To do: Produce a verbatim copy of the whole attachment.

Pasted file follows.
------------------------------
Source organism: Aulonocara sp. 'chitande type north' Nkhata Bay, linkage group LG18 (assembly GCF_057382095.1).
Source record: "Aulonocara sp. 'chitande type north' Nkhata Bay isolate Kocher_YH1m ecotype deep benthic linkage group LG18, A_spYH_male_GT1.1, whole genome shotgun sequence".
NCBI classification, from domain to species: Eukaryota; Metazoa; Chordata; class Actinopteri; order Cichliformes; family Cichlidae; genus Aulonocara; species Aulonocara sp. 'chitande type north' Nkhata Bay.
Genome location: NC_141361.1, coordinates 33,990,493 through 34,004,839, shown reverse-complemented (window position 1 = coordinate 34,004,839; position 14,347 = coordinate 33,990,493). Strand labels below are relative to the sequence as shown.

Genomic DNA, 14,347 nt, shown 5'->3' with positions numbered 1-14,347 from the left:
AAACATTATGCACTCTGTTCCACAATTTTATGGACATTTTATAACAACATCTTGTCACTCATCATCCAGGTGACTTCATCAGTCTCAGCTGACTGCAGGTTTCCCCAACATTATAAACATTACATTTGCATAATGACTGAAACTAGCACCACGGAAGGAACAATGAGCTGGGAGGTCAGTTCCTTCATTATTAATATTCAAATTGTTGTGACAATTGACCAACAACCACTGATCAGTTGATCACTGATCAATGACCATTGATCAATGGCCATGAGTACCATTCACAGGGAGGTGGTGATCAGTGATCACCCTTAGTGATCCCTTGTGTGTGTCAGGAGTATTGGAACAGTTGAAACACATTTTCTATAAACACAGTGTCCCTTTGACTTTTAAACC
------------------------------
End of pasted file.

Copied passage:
Source organism: Aulonocara sp. 'chitande type north' Nkhata Bay, linkage group LG18 (assembly GCF_057382095.1).
Source record: "Aulonocara sp. 'chitande type north' Nkhata Bay isolate Kocher_YH1m ecotype deep benthic linkage group LG18, A_spYH_male_GT1.1, whole genome shotgun sequence".
NCBI classification, from domain to species: Eukaryota; Metazoa; Chordata; class Actinopteri; order Cichliformes; family Cichlidae; genus Aulonocara; species Aulonocara sp. 'chitande type north' Nkhata Bay.
Genome location: NC_141361.1, coordinates 33,990,493 through 34,004,839, shown reverse-complemented (window position 1 = coordinate 34,004,839; position 14,347 = coordinate 33,990,493). Strand labels below are relative to the sequence as shown.

Genomic DNA, 14,347 nt, shown 5'->3' with positions numbered 1-14,347 from the left:
AAACATTATGCACTCTGTTCCACAATTTTATGGACATTTTATAACAACATCTTGTCACTCATCATCCAGGTGACTTCATCAGTCTCAGCTGACTGCAGGTTTCCCCAACATTATAAACATTACATTTGCATAATGACTGAAACTAGCACCACGGAAGGAACAATGAGCTGGGAGGTCAGTTCCTTCATTATTAATATTCAAATTGTTGTGACAATTGACCAACAACCACTGATCAGTTGATCACTGATCAATGACCATTGATCAATGGCCATGAGTACCATTCACAGGGAGGTGGTGATCAGTGATCACCCTTAGTGATCCCTTGTGTGTGTCAGGAGTATTGGAACAGTTGAAACACATTTTCTATAAACACAGTGTCCCTTTGACTTTTAAACC